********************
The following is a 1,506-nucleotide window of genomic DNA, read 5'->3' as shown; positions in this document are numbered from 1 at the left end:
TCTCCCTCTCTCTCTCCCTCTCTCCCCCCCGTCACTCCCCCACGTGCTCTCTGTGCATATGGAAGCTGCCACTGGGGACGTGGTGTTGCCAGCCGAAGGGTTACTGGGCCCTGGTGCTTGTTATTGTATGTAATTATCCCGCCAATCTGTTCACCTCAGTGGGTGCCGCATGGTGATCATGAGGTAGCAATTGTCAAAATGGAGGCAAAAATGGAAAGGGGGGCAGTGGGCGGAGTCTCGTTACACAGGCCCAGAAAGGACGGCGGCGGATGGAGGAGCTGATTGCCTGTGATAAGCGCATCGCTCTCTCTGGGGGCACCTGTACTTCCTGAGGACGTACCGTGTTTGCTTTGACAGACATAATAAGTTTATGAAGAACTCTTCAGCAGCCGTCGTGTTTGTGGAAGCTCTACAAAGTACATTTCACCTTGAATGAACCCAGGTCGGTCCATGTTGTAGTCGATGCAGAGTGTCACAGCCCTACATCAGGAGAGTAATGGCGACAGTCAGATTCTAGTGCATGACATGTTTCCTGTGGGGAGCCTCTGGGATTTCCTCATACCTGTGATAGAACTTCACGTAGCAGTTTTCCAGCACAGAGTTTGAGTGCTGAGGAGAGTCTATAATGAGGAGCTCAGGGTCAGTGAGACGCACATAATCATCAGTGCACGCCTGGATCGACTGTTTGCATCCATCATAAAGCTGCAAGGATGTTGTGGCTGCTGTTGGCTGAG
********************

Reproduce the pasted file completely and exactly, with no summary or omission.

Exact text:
The following is a 1,506-nucleotide window of genomic DNA, read 5'->3' as shown; positions in this document are numbered from 1 at the left end:
TCTCCCTCTCTCTCTCCCTCTCTCCCCCCCGTCACTCCCCCACGTGCTCTCTGTGCATATGGAAGCTGCCACTGGGGACGTGGTGTTGCCAGCCGAAGGGTTACTGGGCCCTGGTGCTTGTTATTGTATGTAATTATCCCGCCAATCTGTTCACCTCAGTGGGTGCCGCATGGTGATCATGAGGTAGCAATTGTCAAAATGGAGGCAAAAATGGAAAGGGGGGCAGTGGGCGGAGTCTCGTTACACAGGCCCAGAAAGGACGGCGGCGGATGGAGGAGCTGATTGCCTGTGATAAGCGCATCGCTCTCTCTGGGGGCACCTGTACTTCCTGAGGACGTACCGTGTTTGCTTTGACAGACATAATAAGTTTATGAAGAACTCTTCAGCAGCCGTCGTGTTTGTGGAAGCTCTACAAAGTACATTTCACCTTGAATGAACCCAGGTCGGTCCATGTTGTAGTCGATGCAGAGTGTCACAGCCCTACATCAGGAGAGTAATGGCGACAGTCAGATTCTAGTGCATGACATGTTTCCTGTGGGGAGCCTCTGGGATTTCCTCATACCTGTGATAGAACTTCACGTAGCAGTTTTCCAGCACAGAGTTTGAGTGCTGAGGAGAGTCTATAATGAGGAGCTCAGGGTCAGTGAGACGCACATAATCATCAGTGCACGCCTGGATCGACTGTTTGCATCCATCATAAAGCTGCAAGGATGTTGTGGCTGCTGTTGGCTGAG